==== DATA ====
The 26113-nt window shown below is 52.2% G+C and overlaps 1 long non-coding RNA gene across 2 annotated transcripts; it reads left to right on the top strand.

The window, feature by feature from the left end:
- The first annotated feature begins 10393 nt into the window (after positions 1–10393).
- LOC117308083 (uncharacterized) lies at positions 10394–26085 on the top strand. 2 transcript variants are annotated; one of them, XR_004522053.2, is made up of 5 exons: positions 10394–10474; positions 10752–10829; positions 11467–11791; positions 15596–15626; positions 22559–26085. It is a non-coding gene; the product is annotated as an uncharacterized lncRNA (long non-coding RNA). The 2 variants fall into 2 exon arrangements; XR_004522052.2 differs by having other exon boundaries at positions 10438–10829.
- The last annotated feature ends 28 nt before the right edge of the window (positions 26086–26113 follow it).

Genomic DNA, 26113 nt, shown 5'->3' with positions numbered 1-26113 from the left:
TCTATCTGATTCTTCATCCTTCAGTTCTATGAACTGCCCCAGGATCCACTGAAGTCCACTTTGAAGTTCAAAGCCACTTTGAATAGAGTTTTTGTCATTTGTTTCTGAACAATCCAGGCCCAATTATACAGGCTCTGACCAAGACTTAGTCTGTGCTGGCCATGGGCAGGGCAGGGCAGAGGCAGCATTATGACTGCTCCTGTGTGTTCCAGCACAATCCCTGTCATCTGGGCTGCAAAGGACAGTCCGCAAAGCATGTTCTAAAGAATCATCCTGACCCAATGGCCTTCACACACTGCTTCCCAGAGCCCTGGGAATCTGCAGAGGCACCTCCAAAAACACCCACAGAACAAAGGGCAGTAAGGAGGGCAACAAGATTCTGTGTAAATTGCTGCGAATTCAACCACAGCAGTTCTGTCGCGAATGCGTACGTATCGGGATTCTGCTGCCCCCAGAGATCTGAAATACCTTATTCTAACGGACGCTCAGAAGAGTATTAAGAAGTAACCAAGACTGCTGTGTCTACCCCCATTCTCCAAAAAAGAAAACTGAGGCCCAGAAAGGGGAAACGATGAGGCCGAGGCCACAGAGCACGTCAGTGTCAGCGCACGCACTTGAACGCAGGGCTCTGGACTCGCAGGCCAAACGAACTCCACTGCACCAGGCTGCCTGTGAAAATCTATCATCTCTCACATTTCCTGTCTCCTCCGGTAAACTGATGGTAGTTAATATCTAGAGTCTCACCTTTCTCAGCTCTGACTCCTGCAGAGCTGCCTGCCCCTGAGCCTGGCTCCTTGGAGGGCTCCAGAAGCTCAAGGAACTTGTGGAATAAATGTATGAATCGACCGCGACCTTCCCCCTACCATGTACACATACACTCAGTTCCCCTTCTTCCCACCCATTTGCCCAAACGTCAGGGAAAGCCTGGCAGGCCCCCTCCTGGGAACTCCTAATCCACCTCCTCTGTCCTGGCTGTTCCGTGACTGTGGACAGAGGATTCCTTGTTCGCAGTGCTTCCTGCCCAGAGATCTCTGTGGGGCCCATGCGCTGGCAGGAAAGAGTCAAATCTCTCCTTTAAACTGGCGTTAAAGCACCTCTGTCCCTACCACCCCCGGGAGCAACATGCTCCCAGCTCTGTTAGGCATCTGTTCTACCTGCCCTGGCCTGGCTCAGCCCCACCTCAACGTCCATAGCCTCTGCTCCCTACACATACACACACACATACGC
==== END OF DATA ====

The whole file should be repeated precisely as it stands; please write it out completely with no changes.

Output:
The 26113-nt window shown below is 52.2% G+C and overlaps 1 long non-coding RNA gene across 2 annotated transcripts; it reads left to right on the top strand.

The window, feature by feature from the left end:
- The first annotated feature begins 10393 nt into the window (after positions 1–10393).
- LOC117308083 (uncharacterized) lies at positions 10394–26085 on the top strand. 2 transcript variants are annotated; one of them, XR_004522053.2, is made up of 5 exons: positions 10394–10474; positions 10752–10829; positions 11467–11791; positions 15596–15626; positions 22559–26085. It is a non-coding gene; the product is annotated as an uncharacterized lncRNA (long non-coding RNA). The 2 variants fall into 2 exon arrangements; XR_004522052.2 differs by having other exon boundaries at positions 10438–10829.
- The last annotated feature ends 28 nt before the right edge of the window (positions 26086–26113 follow it).

Genomic DNA, 26113 nt, shown 5'->3' with positions numbered 1-26113 from the left:
TCTATCTGATTCTTCATCCTTCAGTTCTATGAACTGCCCCAGGATCCACTGAAGTCCACTTTGAAGTTCAAAGCCACTTTGAATAGAGTTTTTGTCATTTGTTTCTGAACAATCCAGGCCCAATTATACAGGCTCTGACCAAGACTTAGTCTGTGCTGGCCATGGGCAGGGCAGGGCAGAGGCAGCATTATGACTGCTCCTGTGTGTTCCAGCACAATCCCTGTCATCTGGGCTGCAAAGGACAGTCCGCAAAGCATGTTCTAAAGAATCATCCTGACCCAATGGCCTTCACACACTGCTTCCCAGAGCCCTGGGAATCTGCAGAGGCACCTCCAAAAACACCCACAGAACAAAGGGCAGTAAGGAGGGCAACAAGATTCTGTGTAAATTGCTGCGAATTCAACCACAGCAGTTCTGTCGCGAATGCGTACGTATCGGGATTCTGCTGCCCCCAGAGATCTGAAATACCTTATTCTAACGGACGCTCAGAAGAGTATTAAGAAGTAACCAAGACTGCTGTGTCTACCCCCATTCTCCAAAAAAGAAAACTGAGGCCCAGAAAGGGGAAACGATGAGGCCGAGGCCACAGAGCACGTCAGTGTCAGCGCACGCACTTGAACGCAGGGCTCTGGACTCGCAGGCCAAACGAACTCCACTGCACCAGGCTGCCTGTGAAAATCTATCATCTCTCACATTTCCTGTCTCCTCCGGTAAACTGATGGTAGTTAATATCTAGAGTCTCACCTTTCTCAGCTCTGACTCCTGCAGAGCTGCCTGCCCCTGAGCCTGGCTCCTTGGAGGGCTCCAGAAGCTCAAGGAACTTGTGGAATAAATGTATGAATCGACCGCGACCTTCCCCCTACCATGTACACATACACTCAGTTCCCCTTCTTCCCACCCATTTGCCCAAACGTCAGGGAAAGCCTGGCAGGCCCCCTCCTGGGAACTCCTAATCCACCTCCTCTGTCCTGGCTGTTCCGTGACTGTGGACAGAGGATTCCTTGTTCGCAGTGCTTCCTGCCCAGAGATCTCTGTGGGGCCCATGCGCTGGCAGGAAAGAGTCAAATCTCTCCTTTAAACTGGCGTTAAAGCACCTCTGTCCCTACCACCCCCGGGAGCAACATGCTCCCAGCTCTGTTAGGCATCTGTTCTACCTGCCCTGGCCTGGCTCAGCCCCACCTCAACGTCCATAGCCTCTGCTCCCTACACATACACACACACATACGC